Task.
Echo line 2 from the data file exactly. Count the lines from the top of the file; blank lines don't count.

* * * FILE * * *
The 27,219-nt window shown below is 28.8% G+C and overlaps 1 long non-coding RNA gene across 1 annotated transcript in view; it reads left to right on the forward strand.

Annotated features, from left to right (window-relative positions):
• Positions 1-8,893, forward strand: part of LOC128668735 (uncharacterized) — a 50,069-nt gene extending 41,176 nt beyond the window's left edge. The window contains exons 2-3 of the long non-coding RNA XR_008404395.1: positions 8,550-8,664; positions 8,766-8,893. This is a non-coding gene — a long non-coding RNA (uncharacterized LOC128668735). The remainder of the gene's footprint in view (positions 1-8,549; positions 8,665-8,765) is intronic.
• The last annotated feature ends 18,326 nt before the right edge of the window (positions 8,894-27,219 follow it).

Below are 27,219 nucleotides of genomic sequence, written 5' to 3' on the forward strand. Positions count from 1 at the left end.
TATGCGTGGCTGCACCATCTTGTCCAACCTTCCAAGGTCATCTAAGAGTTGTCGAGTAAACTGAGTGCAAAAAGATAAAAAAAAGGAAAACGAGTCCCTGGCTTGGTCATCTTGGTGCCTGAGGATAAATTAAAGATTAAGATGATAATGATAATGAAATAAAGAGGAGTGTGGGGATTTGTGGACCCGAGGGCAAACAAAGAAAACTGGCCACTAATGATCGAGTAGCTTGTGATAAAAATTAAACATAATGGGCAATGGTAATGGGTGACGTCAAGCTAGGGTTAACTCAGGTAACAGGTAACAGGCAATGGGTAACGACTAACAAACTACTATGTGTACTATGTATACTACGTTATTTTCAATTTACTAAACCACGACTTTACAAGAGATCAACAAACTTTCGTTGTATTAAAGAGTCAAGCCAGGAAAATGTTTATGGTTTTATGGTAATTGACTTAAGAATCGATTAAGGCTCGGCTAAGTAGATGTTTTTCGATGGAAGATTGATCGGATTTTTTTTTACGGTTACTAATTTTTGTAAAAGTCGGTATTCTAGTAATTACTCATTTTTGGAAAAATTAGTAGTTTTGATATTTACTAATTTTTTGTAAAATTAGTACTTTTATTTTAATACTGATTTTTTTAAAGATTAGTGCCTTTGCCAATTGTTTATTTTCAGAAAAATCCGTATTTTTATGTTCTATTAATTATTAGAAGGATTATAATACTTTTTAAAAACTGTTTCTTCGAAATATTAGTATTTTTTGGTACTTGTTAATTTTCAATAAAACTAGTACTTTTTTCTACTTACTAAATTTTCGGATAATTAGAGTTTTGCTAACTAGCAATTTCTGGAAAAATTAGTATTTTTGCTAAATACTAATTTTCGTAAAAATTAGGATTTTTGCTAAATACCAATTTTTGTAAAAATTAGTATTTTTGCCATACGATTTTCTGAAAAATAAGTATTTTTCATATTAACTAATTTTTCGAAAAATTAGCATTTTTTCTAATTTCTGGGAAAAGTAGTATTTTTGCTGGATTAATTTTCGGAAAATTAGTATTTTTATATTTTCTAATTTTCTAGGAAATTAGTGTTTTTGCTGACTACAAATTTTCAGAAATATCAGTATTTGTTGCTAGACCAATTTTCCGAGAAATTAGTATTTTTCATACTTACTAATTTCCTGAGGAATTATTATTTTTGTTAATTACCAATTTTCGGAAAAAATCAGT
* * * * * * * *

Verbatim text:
Annotated features, from left to right (window-relative positions):